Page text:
In the past couple of months I’ve started and stopped a couple of games. The reason was quite simple in both cases – I just didn’t have the vision for the completed game. This is vital for me. I have to be able to see in my mind how the game will look and play right from the outset in order for me to pursue it.
Area51 is a game I’ve always wanted to make. I loved the graphics and love the theme but for some reason I’ve just not warmed to it.
Distant Orbit is another one. I enjoyed the challenge of creating the animated landscape but even with that and the arcing starfighter swooping across the screen I couldn’t quite see the end product.
So I shelved them both.
Instead I’ve started work on a game that I’m currently calling Danger Ranger (after the excellent game of the same name by Ken Kalish almost 30 years ago which was a Dragon32 hit and something I played to death).
The premise is simple – you use a jump pad to leap around the screen collecting stars whilst trying to avoid the 3 bad guys. There are platforms to walk along and as with any platform game it’s largely about timing.
In something of a departure for me there is no shooting !
(The original Danger Ranger had lasers and I’ve fought hard with the idea but ultimately resisted the urge. I wanted this to be a game about leaping around, collecting and avoiding.)
So far I have 8 stages that are built using random art content. I quite like that. As the game nears completion I hope to add another random factor. In fact I urge anybody looking to make cool arcade games to read this interview with Ken Kalish. It really helped me to think about tightening up game content and adding relevant challenges.
In particular this paragraph in response to the question “What is the history behind the creation of some of your games?“:
[“Starship Chameleon”] was my first foray into designing arcade gameplay. After the basic concept was put in, I discovered that it was too easy, too much like shooting fish in a barrel. So I took the path of adding more objects and making them faster. That helped a little, but it wasn’t nearly good enough. The gameplay wasn’t totally absorbing, it didn’t make you step outside of your conscious mind and put you into that zone, in the way that a good arcade game could.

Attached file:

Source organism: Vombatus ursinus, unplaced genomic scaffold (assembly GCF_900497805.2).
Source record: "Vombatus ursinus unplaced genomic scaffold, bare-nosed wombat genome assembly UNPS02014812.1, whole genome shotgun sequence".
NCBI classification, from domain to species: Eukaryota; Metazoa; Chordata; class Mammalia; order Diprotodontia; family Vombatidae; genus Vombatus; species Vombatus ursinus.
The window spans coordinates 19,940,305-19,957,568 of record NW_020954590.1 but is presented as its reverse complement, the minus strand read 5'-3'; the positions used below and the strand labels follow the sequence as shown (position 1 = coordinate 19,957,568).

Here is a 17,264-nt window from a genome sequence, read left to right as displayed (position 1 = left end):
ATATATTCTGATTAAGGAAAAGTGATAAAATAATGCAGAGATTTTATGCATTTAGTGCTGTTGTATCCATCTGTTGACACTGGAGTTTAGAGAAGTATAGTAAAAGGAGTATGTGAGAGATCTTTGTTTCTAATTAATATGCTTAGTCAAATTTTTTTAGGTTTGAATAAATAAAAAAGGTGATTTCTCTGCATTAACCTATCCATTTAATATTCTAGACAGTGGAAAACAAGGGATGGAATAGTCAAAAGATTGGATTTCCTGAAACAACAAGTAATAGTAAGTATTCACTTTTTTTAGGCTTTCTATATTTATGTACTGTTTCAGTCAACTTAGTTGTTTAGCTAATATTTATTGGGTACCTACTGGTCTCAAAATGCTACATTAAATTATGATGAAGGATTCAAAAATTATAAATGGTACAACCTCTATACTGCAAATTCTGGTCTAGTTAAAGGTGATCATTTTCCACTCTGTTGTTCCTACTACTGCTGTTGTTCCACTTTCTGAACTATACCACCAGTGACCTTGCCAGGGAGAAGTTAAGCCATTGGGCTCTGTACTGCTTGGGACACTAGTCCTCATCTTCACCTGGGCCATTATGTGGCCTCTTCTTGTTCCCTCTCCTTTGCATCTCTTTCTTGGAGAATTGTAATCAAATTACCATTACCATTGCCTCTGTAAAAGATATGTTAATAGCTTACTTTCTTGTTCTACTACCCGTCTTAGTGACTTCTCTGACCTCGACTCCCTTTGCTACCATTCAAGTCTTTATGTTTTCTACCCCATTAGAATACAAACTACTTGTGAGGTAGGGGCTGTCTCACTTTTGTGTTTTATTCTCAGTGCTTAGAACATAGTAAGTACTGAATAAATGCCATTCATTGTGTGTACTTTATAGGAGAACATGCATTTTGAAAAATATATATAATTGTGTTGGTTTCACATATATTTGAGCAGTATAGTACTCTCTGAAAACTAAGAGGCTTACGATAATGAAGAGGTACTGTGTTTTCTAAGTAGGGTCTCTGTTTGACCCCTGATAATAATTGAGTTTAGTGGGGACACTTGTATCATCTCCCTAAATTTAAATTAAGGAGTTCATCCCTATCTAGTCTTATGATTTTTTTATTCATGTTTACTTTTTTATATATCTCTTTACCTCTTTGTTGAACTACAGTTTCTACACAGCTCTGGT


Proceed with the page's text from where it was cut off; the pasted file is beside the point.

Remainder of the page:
So I would sit there, playing game after game, waiting for the insight that would make it work. Finally, I thought of using the change of color as a way to add complexity. The on-screen movement was two dimensional, and changing color added another needed dimension. That seemed to make the whole thing work. It now required enough parts of your attention and your co-ordination ability and your decision-making, with narrow focus to avoid collisions while also requiring wide focus to be always setting up for what you would do after the immediate threat or opportunity was over.
It also had, at least for me, acquired something that’s essential: when I was done playing a game, I immediately wanted to go and try again because I felt I could do better the next time. A good game always has you right on the edge where you feel that you were just at the limit of your ability the last time out, and you just know you can push that limit the next time. You have that instinctive recognition that if you can just get into that part of yourself where you react immediately and perfectly, while your conscious mind is mostly an observer, that you can go on forever.
Of course, you never achieve perfection, except maybe for some fleeting moments here and there. But that’s enough to make you want to go back into that little world again and again. The actual shapes on the screen and the premise of the game are just a cover story.
At that point, the next thing to do is to insert a wild card. You make up an object that’s worth a lot of bonus points, in order to strike up the players ‘greed’ and make him step out of the proven pattern that he’s developed after practice. So, the player hopefully takes the risky move to go after the high value item. Then he either pays the price and gets destroyed on screen, or else he narrowly escapes by instinctively using his ability to the utmost, dodging, twisting, turning and blasting until he can get back to his normal pattern.
Or, he might have refused to take the bait of the high-risk high-profit opportunity, and curse himself immediately after for not having tried. In any event, the designer and the player both win because the game engaged the player fully and in a way that’s innately very rewarding.
Finally, you add the explosions and the sound to complete the effects of the game. Then the scoring goes in. Scoring is not a trivial thing, since the way you set values on things influences what the player will be going after and that also affects gameplay.
I hope to have my take on Danger Ranger finished in the next week or two.